From top chefs to parents, it’s a question on everyone’s mind these days: how do we bring together flavor and healthfulness?
Food scientists are already hard at work on this. Last week a study out of the University of Florida shed light – literally – on how much flavor matters to us. Researchers used light treatments to enhance the taste and aroma of tomatoes and berries – a technology that could one day make its way into your home refrigerator.
Now the culinary world is getting in on the action. A hot field of study known as culinary nutrition merges the art of cooking with the science of nutrition – in other words, how to make healthful food taste delicious.
Let’s face it: no one wants to eat a tasteless tomato or bland meal, no matter how healthy. Yet the impact of what we eat on our risk of chronic disease cannot be put by the wayside. AICR’s report and its continuous updates link a diet filled with a variety of fruits, vegetables and fiber with a lower risk of many cancers. Read more… “Culinary Nutrition: Shedding Light on Flavor and Health”
Cooking can save you money and help you and your family eat healthier, which will lower your risk of getting cancer. (It’s also really helpful when you’re trying to lose weight, which is why it’s a part of the New American Plate Challenge.)
However, if you don’t cook a lot, getting started in the kitchen can be daunting. I know when I started cooking, even basic meals seemed overwhelming. It might be that you don’t have a lot of time, the right tools in the kitchen, or you’ve just never really tried.
But cooking can be a lot of fun, and it doesn’t have to be challenging. Here are some tips to make it easier.
Get your kitchen essentials:
3 quart (or larger) sauce pan or stockpot
10-12 inch frying pan
Large chopping knife
Glass or ceramic baking dish
Spatula and wooden spoon
Set of mixing bowls
Spice it up with herbs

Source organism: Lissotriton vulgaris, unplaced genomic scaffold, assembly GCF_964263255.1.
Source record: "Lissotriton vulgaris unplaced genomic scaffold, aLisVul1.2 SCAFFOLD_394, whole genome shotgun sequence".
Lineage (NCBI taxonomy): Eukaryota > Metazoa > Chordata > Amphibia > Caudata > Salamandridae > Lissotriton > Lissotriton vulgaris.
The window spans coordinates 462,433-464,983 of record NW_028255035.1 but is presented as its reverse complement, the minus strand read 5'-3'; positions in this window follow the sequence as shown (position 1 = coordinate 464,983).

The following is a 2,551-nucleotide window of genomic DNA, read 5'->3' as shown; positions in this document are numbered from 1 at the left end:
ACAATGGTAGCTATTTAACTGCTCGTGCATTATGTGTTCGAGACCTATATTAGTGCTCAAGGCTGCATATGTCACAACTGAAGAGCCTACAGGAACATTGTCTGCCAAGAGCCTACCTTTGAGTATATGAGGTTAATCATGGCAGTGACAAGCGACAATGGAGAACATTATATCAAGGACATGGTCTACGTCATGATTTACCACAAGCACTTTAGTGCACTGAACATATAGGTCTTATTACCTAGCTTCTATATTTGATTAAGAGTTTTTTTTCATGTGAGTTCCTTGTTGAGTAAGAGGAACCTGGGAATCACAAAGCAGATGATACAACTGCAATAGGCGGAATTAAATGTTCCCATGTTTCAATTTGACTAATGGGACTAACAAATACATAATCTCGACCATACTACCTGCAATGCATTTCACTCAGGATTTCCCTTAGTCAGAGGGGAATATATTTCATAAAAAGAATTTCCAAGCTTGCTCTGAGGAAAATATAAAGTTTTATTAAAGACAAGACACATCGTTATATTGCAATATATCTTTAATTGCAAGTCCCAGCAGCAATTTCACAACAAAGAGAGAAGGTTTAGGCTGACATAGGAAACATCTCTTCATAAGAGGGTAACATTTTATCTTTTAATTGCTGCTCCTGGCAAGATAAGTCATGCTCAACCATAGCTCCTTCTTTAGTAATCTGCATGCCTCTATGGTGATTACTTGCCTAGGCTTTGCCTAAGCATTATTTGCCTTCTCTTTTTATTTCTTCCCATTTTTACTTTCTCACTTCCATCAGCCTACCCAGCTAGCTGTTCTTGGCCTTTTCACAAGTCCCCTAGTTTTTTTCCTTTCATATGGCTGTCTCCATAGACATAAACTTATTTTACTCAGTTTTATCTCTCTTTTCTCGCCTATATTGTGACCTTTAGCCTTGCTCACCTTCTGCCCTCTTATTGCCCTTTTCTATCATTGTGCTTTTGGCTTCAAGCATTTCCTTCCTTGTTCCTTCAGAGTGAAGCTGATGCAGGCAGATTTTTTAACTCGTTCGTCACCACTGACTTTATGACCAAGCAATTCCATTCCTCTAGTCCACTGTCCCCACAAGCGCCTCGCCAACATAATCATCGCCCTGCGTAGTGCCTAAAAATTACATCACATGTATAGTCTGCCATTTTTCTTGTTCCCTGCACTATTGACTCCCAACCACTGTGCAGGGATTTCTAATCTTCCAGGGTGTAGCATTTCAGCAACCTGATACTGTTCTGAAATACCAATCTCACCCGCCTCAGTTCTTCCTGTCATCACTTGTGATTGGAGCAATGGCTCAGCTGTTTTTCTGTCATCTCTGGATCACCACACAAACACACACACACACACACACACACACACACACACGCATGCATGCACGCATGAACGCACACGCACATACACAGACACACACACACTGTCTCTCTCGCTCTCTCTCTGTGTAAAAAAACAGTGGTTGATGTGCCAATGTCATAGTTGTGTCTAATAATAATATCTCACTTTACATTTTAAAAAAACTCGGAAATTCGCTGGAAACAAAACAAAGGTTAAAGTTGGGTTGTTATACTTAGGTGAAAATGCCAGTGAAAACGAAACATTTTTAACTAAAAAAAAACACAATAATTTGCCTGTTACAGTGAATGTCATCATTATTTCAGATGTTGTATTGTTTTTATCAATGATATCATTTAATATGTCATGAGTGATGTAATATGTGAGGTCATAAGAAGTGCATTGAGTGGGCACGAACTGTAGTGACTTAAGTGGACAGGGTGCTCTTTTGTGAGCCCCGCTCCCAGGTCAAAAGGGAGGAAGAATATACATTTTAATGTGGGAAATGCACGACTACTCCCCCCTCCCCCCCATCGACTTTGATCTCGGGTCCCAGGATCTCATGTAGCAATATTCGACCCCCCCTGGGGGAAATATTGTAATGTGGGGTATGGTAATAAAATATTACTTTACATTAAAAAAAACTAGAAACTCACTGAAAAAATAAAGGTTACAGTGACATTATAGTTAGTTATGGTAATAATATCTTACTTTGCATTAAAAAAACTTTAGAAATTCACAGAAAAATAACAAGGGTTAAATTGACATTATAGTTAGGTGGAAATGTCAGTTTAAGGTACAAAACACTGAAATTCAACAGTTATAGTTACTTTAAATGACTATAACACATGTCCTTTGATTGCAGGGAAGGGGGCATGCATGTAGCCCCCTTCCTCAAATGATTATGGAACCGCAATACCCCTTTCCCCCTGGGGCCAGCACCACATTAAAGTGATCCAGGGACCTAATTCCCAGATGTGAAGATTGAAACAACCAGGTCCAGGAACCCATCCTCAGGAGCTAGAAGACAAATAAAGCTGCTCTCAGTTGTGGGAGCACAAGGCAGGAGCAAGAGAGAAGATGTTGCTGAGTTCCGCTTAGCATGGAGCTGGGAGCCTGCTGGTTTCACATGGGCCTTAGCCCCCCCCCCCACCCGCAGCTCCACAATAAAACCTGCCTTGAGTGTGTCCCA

Make sure to also stock up on a few basic herbs and spices – these can help flavor food without adding a lot of salt. I recommend a basic Italian herb mix or any other salt-free blends, like those by Mrs. Dash. Read more… “Testing the (cooking) Water”
With every meal, children develop their lifelong eating habits. The food choices they make while young can impact how their genes work later in life. Healthy kids make healthy adults, but only 39% of children ages 2 to 17 meet USDA recommendations for fiber, which is found in fruits, vegetables, whole grains and beans, and only 7% of children ages 2 to 19 meet recommendations for whole grains. Eating the types of foods listed above that contain natural fiber help combat cancer. Try these three simple steps to help your kids eat more plant-based foods, so they can be healthy now and later!
1) Turn off the TV: Food companies spend billions on marketing campaigns that utilize television, Internet advertising, brand licensing, and games to promote food products may seem fun, but offer little nutritional value. Kids love the colorful packaging they see on sweets, cereals, and sodas, but don’t realize that the package hides an unhealthy product. Take the time to explain to your child that these companies care about getting their money and not whether they are healthy. Help your children outsmart food companies by introducing them to foods that come in natural packaging, like bananas, apples and oranges. Remember that children like eating foods that are visually appealing. Cut fruits into fun shapes, serve them in creative ways, and have your kids help wash and prepare them Read more… “Get Your Kids to Eat More Plant-Based Foods in Honor of Earth Day!”
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American Institute for Cancer Research
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